Resources

The Surrey White Rock Ringette Association is part of the Lower Mainland Ringette League (LMRL). The LMRL consists of nine associations from communities throught the lower mainland region in southwest BC, Canada.

These associations are: North West Vancouver, Vancouver, Burnaby - New Westminster, Coquitlam - Port Moody, Port Coquitlam, Richmond, Delta, Surrey White Rock and Fraser Valley.

The LMRL is is part of the British Columbia Ringette Association (BCRA). There are 4 regional leagues throught the province: Northern Ringette League (NRL), Thompson Okanagan Ringette League (TORL), Lower Mainland Ringette League (LMRL) and Vancouver Island Ringette League (VIRL).


 

Ringette is a Canadian game that was first introduced in 1963 in North Bay, Ontario. Developed originally for girls, ringette is a fast-paced team sport on ice in which players use a straight stick to pass, carry, and shoot a rubber ring to score goals.

For ten years, play centered in Ontario and Quebec, however the sport quickly spread accross Canada and is now played in all ten provinces and the Northwest Territories.

In fact, the sport has become one of Canada's favorite activities for females, with over 50,000 participants, including players, coaches, officals and volunteers, across Canada - a remarkable growth rate for such a young sport.

More than 7,000 certified ringette coaches are registered in the National Coaching Certification Program, and 1,724 registered referees trained under Ringette Canada's National Officiating Program. In addition, there are thousands of volunteers who administer clubs, leagues, and tournaments across Canada.

The growth has continued internationally with the formation of associations in the U.S.A., Finland, Sweden, Russia, and France. In addition, Ringette Canada has been instrumental in demonstrating the game in the Netherlands, Switzerland, West Germany, along with New Zealand, Australia and Japan. 

There are various skill levels of play across the nation; beginning with Bunnies, (a learn to skate program) and then formal teams in categories of C, B, A, AA, and in some cases even Regional AAA Teams. Many communities offer all four levels, and in keeping with the philosphy of a place for every skill level, some leagues break down the first skill level into three levels of Recreational, C1 and C2 and B level into two, B1 and B2. This makes for place for every player of every age and skill level. Other communities that are smaller without the benefits of neighbouring communities to play in a league with will only have some of these breakdowns.Across the country many tournaments are held throughout the season, with Regional and/or League Championships being the highlight for the B and C teams, while the Provincials are the finale for the A and AA teams. Some Provinces have Provicial Championships even at the B level. Each year Provinces select Teams at the Junior, Belle, and Open AA divisions to play in the Canadian Championships. (Please note, that as mentioned below in the age Divisions, since the 2000 - 2001 season, the Deb & Intermediate Divsions have been combined into one Dvision, named "Open", for National Championships.) There are World Championships in our sport, with Canada picking a National Team to represent us at those Championships every three years. Across Canada, Ringette is played by all the provinces and the North West Territories.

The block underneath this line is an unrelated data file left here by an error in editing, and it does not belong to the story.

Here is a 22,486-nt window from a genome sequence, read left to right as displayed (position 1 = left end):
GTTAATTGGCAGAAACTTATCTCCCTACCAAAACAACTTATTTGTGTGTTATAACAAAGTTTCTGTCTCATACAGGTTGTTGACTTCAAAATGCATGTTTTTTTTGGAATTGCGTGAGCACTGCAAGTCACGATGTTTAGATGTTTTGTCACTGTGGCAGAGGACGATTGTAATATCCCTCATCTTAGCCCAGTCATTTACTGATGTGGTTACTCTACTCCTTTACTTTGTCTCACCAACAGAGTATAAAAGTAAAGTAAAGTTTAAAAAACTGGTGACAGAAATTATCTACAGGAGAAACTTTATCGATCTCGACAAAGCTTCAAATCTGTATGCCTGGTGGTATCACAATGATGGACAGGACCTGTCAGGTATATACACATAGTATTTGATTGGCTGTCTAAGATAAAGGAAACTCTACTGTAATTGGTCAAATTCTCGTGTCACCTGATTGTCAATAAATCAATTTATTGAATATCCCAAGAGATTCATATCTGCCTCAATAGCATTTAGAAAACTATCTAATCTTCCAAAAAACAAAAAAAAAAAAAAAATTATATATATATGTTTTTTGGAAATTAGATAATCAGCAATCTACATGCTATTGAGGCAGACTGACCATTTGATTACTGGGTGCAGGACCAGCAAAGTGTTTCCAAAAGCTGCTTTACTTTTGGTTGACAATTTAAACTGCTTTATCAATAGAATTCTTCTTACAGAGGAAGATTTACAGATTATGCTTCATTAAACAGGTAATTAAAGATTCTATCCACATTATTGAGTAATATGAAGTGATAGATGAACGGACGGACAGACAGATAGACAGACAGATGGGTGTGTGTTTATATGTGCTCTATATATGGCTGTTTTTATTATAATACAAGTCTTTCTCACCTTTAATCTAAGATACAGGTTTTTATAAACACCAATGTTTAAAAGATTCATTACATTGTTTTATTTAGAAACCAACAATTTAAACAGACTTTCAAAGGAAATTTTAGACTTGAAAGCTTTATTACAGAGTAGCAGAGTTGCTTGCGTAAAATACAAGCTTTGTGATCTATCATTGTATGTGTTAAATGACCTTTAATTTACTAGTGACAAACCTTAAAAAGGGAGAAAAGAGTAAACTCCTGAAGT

Playing ringette in Canada, there are:

  • over 25,125 players on
  • more than 2,000 teams with
  • over 1,700 officials and
  • over 7,000 coaches

AGE DIVISIONS

Bunnies U9 - 7 years and under

Novice U10 - 9 years and under

Petite U12 - 11 years and under

Tween U14 - 13 years and under

Junior U16 - 15 years and under                      

Belle U19 - 18 years and under

Open 18+ - 18 years and older

Masters - 30 years and over

HOW RINGETTE IS PLAYED

Even though ringette is played on the same ice-surface as hockey, comparable in equipment and numbers, the similarities end there. More similar to basketball, soccer or lacrosse, ringette is a team sport with a different strategy.

The rules promote team play so that a single player cannot carry the ring from end to end and score a goal. Teams are usually made up of 11 to 17 players; with six skaters on the ice at the same time (a goalie, two defense, a center and two forwards). 

The Game begins much like soccer with the Visiting team being awarded a Free Pass in the Centre Ice Free Pass Circle (known in Hockey or Lacrosse as the Face Off Circles). Free Passes are also ringette’s way of restarting games after penalties, violations, goals or any other stoppage in the game. Depending on where the play stopped after a violation or penalty, the free pass is awarded to the appropriate team in the circle closest to where the action ceased. One player takes possession on the whistle and has five seconds to either shoot or pass the ring to a teammate. The ring must be passed completely out of the circle, and the player cannot skate out of the circle with the ring. No other players are allowed in the Free Pass Circle during the five second count.

Blue Lines - A player cannot carry the ring over a blue line in either direction. The ring must be passed over the blue line to another teammate. That teammate is permitted to skate ahead of the ring carrier and already be across the blue line before the ring crosses it.

Goal Crease - If the ring lands in or on the crease, the only player who can touch it is the goalkeeper. The goalkeeper usually picks up the ring and throws it to a teammate. The goalie has five seconds to pass it out of her crease.

 

Ringette promotes a no-contact policy when it comes to the physical aspect of its game.Penalties are given when a player, intentional or not, makes excessive body contact with another player, checks a player too high on the stick, trips, hits or interferes another player.

Sponsors